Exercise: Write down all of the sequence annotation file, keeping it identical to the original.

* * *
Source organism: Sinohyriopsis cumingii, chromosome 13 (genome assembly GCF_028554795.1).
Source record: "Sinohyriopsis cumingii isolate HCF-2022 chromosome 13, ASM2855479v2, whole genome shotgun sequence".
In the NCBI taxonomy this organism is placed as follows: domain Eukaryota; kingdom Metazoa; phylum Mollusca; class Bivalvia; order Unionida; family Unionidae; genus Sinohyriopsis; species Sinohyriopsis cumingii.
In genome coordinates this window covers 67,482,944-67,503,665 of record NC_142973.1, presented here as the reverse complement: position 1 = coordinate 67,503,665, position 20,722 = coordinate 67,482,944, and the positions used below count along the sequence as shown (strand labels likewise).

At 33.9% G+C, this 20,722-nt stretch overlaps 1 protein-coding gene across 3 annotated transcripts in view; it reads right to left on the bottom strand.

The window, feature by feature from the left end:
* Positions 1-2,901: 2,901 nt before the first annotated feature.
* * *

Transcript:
Source organism: Sinohyriopsis cumingii, chromosome 13 (genome assembly GCF_028554795.1).
Source record: "Sinohyriopsis cumingii isolate HCF-2022 chromosome 13, ASM2855479v2, whole genome shotgun sequence".
In the NCBI taxonomy this organism is placed as follows: domain Eukaryota; kingdom Metazoa; phylum Mollusca; class Bivalvia; order Unionida; family Unionidae; genus Sinohyriopsis; species Sinohyriopsis cumingii.
In genome coordinates this window covers 67,482,944-67,503,665 of record NC_142973.1, presented here as the reverse complement: position 1 = coordinate 67,503,665, position 20,722 = coordinate 67,482,944, and the positions used below count along the sequence as shown (strand labels likewise).

At 33.9% G+C, this 20,722-nt stretch overlaps 1 protein-coding gene across 3 annotated transcripts in view; it reads right to left on the bottom strand.

The window, feature by feature from the left end:
* Positions 1-2,901: 2,901 nt before the first annotated feature.